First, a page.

Ahead of the meeting in Varna: Bulgarian Journalists sent Letters to their Turkish Colleagues in Jail

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letters 2The Association of European Journalists-Bulgaria (AEJ-Bulgaria) sent letters to journalists jailed in Turkey as a sign of solidarity with them. A huge number of media representatives continue to be detained in Turkey in attempt to silence their critical voice. That is why a few days ahead of the summit between the EU and Turkey in Varna on 26th of March, AEJ-Bulgaria issues 95 symbolic accreditation for jailed journalists. The only way they can know about this is by correspondence via mail – their single connection to the world.
Take a look what we wrote to them:
Dear colleague,
We are Bulgarian journalists and you have been in our thoughts these days. Our country hosts a historic meeting between the European Union and Turkey. We believe that you belong to this meeting together with us and our European colleagues. You have to be there asking questions. Asking politicians how they protect the interest of the society they should serve. That’s why we issued symbolic accreditation on your behalf.
We made a badge with your name to show that although you cannot be present, you will be there. And if anyone thinks they could put journalist behind bars to mute their voice, they are mistaken. Others will speak on their behalf, others will ask the same questions.
Many politicians get annoyed by questions. They often find it difficult to answer. Sometimes they perceive themselves as victims of journalistic terror. But professional journalism is not terrorism. Journalists are not terrorists. On the contrary, the world does not know democracy without free journalism.
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Dear neighbor, Komşu,
We share common past with you. It was a difficult and controversial one, but it’s ours, so we feel each other close. We still remember how three decades ago hundreds of thousands of our compatriots came to your country to seek freedom*. The freedom to call themselves with their birth names. Freedom that was taken from them by the tyrannical regime.
To use the name given by your parents. To be able to freely say who you are and not someone else to determine for you. This is a fundamental human right that only a sinister tyrant can decide to take away.
To call things by their real names is also a basic human right as well as the essence of our profession. Getting in jail because of this is extremely unfair. Not only to you, but to your readers, listeners, viewers. It is unfair to the whole society that journalism is called to serve.
Real names represent freedom. You can call black – black, and you can call white – white, the colorful – colorful, to use your own, not a foreign name. This is called freedom. In other words, as George Orwell writes: “Freedom is the freedom to say that two plus two make four. If that is granted, all else follows.”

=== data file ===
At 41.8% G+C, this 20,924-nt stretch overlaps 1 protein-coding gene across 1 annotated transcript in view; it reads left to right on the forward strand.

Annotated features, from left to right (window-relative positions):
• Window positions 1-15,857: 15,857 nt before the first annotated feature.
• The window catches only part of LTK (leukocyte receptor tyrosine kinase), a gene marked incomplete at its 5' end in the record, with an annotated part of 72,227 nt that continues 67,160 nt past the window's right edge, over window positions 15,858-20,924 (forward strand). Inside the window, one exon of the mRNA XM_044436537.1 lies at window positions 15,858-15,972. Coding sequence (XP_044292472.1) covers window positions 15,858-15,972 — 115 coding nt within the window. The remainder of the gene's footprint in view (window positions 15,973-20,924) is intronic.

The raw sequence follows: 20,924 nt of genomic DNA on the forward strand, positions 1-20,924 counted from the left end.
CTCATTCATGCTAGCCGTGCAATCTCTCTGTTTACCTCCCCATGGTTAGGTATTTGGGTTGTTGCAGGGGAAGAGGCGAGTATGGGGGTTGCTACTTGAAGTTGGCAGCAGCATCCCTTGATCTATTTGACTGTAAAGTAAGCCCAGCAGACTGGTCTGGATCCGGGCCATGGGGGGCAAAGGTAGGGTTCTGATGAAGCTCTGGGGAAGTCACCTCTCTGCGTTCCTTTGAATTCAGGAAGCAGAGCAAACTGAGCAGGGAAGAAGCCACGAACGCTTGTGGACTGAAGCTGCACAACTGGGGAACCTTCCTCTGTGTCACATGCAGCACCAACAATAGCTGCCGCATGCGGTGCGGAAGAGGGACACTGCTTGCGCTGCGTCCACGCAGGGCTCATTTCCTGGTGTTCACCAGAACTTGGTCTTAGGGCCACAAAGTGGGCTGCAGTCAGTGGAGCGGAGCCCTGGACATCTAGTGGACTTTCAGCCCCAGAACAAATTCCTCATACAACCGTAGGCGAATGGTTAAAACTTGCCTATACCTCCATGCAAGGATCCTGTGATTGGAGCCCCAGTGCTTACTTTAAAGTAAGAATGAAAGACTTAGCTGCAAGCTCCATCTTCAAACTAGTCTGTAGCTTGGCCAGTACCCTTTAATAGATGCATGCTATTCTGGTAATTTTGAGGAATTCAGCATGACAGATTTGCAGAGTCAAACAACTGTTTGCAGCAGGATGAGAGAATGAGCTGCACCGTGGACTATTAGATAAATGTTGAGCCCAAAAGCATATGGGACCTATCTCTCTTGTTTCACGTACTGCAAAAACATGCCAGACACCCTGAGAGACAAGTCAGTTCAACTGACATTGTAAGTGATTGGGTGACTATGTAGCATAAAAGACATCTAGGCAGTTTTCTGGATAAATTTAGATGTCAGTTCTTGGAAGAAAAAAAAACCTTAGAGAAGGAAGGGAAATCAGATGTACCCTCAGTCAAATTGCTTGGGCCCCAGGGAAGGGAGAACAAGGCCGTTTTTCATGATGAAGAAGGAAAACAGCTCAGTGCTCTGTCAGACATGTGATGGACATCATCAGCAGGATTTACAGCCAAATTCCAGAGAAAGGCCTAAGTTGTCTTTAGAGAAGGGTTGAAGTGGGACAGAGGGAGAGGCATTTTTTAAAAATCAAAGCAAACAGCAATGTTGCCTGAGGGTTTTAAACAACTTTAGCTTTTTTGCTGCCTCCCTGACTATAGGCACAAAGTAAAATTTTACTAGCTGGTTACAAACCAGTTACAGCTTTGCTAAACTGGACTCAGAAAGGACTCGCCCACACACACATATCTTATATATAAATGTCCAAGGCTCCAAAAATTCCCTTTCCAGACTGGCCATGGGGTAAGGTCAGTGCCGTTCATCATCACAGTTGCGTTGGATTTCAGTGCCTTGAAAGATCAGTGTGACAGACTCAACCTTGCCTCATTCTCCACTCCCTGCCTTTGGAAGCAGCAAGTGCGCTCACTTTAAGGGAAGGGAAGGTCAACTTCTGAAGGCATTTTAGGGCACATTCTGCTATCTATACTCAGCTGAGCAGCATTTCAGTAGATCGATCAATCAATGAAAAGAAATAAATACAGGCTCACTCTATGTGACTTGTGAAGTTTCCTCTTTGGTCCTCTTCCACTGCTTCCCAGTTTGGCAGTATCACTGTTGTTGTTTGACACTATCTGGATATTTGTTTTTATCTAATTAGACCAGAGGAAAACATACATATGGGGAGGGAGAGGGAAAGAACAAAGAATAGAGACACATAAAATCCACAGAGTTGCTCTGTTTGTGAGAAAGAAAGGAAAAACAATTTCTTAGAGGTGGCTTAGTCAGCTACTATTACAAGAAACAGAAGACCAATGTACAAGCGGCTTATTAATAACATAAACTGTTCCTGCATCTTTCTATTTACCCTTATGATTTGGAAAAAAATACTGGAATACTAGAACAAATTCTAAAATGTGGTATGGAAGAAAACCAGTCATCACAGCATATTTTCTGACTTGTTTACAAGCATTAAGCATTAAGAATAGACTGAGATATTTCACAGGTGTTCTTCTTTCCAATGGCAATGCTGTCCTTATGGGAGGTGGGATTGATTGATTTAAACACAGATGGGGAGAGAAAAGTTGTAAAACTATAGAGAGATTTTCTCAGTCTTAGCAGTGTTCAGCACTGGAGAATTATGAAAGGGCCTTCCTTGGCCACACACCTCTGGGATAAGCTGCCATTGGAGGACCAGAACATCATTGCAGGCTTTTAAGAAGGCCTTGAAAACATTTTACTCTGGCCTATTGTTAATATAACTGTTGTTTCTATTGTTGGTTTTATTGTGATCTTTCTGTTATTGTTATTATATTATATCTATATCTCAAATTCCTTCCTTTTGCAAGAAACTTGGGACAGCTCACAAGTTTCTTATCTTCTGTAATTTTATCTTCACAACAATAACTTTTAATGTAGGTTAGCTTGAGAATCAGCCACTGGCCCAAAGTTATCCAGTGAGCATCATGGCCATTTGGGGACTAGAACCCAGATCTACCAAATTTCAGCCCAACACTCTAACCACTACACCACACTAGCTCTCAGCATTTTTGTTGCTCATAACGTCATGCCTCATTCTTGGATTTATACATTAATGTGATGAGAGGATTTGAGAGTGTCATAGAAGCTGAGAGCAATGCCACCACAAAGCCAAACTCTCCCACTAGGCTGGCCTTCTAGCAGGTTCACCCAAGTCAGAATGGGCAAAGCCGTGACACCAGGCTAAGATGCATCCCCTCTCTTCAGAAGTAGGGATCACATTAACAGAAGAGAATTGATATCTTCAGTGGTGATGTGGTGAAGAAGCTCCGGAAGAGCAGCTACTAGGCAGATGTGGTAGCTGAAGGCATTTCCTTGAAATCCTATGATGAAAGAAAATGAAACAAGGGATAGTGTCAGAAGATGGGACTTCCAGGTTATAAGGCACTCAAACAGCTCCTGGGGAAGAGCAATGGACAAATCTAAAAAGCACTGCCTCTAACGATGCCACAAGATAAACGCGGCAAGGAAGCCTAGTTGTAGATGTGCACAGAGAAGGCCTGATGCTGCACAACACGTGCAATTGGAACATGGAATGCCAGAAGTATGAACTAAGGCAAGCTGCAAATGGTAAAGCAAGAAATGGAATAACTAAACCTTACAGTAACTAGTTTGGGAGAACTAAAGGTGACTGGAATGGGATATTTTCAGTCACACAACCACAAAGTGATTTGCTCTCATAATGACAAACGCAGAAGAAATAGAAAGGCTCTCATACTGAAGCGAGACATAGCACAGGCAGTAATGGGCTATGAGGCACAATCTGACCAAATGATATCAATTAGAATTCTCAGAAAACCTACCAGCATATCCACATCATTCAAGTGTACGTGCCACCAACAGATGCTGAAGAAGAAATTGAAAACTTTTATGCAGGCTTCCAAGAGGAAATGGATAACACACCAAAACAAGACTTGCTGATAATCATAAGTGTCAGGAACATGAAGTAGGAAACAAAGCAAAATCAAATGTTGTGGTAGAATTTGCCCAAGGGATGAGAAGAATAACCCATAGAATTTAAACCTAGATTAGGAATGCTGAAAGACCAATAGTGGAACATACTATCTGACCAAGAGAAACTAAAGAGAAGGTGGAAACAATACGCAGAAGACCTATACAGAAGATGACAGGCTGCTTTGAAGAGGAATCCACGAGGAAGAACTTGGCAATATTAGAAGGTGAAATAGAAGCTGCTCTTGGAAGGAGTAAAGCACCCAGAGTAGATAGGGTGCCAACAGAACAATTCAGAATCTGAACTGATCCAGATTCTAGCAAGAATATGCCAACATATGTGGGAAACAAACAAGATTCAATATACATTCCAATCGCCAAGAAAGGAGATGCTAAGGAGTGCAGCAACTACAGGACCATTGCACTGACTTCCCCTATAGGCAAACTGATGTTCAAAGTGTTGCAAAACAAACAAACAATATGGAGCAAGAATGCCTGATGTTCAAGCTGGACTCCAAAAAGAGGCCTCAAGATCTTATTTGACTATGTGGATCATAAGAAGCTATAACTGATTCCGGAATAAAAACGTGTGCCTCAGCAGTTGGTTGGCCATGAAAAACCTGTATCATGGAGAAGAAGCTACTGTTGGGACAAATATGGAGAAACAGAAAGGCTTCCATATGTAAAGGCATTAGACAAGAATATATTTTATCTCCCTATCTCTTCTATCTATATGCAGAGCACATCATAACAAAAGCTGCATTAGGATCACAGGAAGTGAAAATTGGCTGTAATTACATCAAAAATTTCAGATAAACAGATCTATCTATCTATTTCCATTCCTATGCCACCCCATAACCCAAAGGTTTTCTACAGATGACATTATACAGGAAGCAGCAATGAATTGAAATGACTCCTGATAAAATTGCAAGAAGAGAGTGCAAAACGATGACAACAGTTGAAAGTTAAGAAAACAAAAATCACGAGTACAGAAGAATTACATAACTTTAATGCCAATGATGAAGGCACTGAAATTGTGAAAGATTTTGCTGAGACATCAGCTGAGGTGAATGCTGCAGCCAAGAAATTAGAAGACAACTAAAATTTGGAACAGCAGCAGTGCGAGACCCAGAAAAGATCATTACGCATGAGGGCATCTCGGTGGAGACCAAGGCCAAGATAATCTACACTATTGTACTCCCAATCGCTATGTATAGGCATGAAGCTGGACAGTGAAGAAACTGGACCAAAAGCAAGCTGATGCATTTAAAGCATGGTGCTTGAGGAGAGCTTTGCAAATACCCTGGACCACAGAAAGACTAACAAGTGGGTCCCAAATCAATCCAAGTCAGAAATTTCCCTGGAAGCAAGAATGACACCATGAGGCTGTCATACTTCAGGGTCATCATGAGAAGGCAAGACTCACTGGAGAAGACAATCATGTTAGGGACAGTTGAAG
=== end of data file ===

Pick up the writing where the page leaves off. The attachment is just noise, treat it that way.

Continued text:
It is luck to be a journalist and to fight precisely for this right, which everything derives from. Sometimes it is difficult, sometimes it even seems hopeless. But let us think how difficult it was for our compatriots, who left everything behind thirty years ago and went searching for freedom. Freedom to use their own names. They had almost nothing, and they looked weak. The regime had prisons, the regime had a militia, the regime had weapons and it looked invincible. But it was just the opposite. People searching for freedom were the strong althogether. As strong as the strongest man on the planet – Naim Süleymanoğlu*, who was also one of them. And the regime was weak. So weak that its days were numbered.
Today we pronounce their names with gratitude. We also read with reverence your name on the card we printed. We promise to protect it, to give it to you in person, seeing and celebrating the freedom to call things by their true names.
See you soon,
The team of the Association of European Journalists – Bulgaria
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*[1] The Revival Process, also known as the Process of Rebirth was the official name of the forceful assimilation of Bulgaria’s Muslim Turkish minority (900,000 people or 10% of the population) to assimilate by changing their Turkish and Arabic names to Bulgarian names and forbidding the exercise of their customs, religion and language. It was enacted between 1984 and 1989 under the communist government of Todor Zhivkov. Those who refused were subjected to persecution, including imprisonment (From Wikipedia, the free encyclopedia)
*[2] Bulgarian Turkish world and Olympic Champion in weightlifting, who set a record by lifting 190 kg in the clean and jerk in 1988 Summer Olympics (From Wikipedia, the free encyclopedia)